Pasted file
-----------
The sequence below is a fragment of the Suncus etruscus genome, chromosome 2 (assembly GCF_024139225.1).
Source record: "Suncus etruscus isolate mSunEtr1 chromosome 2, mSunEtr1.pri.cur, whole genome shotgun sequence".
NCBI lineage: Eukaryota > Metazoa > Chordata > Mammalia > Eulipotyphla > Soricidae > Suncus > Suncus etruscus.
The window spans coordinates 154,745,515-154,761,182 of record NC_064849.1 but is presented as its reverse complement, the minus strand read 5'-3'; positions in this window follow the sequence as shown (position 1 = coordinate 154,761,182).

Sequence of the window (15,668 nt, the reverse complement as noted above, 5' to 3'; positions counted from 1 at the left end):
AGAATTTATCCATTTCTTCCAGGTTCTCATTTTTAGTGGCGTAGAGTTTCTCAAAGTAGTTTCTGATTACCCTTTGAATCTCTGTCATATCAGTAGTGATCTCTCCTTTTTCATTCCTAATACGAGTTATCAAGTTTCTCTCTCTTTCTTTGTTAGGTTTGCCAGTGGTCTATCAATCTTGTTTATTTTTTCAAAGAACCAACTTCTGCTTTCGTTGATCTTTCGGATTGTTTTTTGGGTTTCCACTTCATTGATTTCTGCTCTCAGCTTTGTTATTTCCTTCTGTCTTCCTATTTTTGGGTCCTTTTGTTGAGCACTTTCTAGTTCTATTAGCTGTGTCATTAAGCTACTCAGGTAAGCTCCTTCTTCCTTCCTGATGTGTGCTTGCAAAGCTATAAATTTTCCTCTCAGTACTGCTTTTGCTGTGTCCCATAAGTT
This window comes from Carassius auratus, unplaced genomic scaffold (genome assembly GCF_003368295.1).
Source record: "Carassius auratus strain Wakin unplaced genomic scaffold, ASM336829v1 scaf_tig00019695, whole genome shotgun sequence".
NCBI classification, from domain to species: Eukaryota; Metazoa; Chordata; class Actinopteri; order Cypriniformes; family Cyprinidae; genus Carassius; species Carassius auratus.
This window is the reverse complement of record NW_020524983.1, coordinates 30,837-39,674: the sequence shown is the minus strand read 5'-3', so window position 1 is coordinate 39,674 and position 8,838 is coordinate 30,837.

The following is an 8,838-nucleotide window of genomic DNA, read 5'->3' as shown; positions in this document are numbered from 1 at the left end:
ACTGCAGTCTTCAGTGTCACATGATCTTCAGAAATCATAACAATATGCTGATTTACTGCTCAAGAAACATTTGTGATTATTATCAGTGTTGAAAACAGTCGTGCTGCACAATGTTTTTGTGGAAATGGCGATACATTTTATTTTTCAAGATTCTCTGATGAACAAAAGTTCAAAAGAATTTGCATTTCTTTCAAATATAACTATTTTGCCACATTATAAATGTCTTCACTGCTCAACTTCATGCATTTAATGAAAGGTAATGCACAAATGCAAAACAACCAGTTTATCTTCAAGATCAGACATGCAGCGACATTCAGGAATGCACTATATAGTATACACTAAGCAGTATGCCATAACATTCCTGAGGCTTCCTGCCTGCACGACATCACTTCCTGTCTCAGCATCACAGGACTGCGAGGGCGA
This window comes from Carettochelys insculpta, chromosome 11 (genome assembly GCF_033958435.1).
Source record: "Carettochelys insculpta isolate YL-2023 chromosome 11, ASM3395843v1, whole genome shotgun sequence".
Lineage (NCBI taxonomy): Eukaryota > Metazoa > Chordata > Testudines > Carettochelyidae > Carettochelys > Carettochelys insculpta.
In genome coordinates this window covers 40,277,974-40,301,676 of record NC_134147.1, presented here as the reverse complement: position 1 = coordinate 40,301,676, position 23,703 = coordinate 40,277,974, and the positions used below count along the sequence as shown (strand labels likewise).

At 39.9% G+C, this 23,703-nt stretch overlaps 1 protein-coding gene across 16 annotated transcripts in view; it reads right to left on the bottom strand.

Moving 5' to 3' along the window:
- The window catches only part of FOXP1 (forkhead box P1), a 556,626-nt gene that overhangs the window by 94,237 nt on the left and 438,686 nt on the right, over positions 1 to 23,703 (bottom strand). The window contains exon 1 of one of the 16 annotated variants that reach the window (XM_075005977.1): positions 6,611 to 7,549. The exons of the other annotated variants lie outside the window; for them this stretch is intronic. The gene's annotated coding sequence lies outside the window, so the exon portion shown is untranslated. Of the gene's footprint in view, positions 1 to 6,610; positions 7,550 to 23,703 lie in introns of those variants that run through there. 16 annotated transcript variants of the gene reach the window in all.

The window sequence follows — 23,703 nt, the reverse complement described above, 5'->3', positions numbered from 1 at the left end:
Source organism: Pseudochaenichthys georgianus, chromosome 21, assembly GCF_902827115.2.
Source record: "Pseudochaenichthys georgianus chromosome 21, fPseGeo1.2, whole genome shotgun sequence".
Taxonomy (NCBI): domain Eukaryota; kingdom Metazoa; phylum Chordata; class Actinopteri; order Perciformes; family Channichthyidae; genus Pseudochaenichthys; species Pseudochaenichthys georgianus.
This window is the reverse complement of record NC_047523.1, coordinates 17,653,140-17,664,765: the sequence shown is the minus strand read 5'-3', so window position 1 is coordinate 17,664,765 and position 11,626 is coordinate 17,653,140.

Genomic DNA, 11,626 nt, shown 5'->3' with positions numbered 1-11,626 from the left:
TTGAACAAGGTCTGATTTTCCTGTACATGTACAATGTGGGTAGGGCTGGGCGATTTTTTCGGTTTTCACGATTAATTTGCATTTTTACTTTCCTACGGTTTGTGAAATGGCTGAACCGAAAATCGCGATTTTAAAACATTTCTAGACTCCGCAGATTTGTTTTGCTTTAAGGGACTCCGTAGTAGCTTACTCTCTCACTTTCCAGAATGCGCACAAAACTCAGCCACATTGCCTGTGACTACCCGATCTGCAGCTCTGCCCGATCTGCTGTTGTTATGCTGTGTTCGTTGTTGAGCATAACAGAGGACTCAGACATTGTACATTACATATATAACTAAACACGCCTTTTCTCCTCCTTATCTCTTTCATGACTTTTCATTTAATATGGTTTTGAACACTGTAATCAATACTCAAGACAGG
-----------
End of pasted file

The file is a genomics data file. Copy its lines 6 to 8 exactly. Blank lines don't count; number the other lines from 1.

AGAATTTATCCATTTCTTCCAGGTTCTCATTTTTAGTGGCGTAGAGTTTCTCAAAGTAGTTTCTGATTACCCTTTGAATCTCTGTCATATCAGTAGTGATCTCTCCTTTTTCATTCCTAATACGAGTTATCAAGTTTCTCTCTCTTTCTTTGTTAGGTTTGCCAGTGGTCTATCAATCTTGTTTATTTTTTCAAAGAACCAACTTCTGCTTTCGTTGATCTTTCGGATTGTTTTTTGGGTTTCCACTTCATTGATTTCTGCTCTCAGCTTTGTTATTTCCTTCTGTCTTCCTATTTTTGGGTCCTTTTGTTGAGCACTTTCTAGTTCTATTAGCTGTGTCATTAAGCTACTCAGGTAAGCTCCTTCTTCCTTCCTGATGTGTGCTTGCAAAGCTATAAATTTTCCTCTCAGTACTGCTTTTGCTGTGTCCCATAAGTT
This window comes from Carassius auratus, unplaced genomic scaffold (genome assembly GCF_003368295.1).
Source record: "Carassius auratus strain Wakin unplaced genomic scaffold, ASM336829v1 scaf_tig00019695, whole genome shotgun sequence".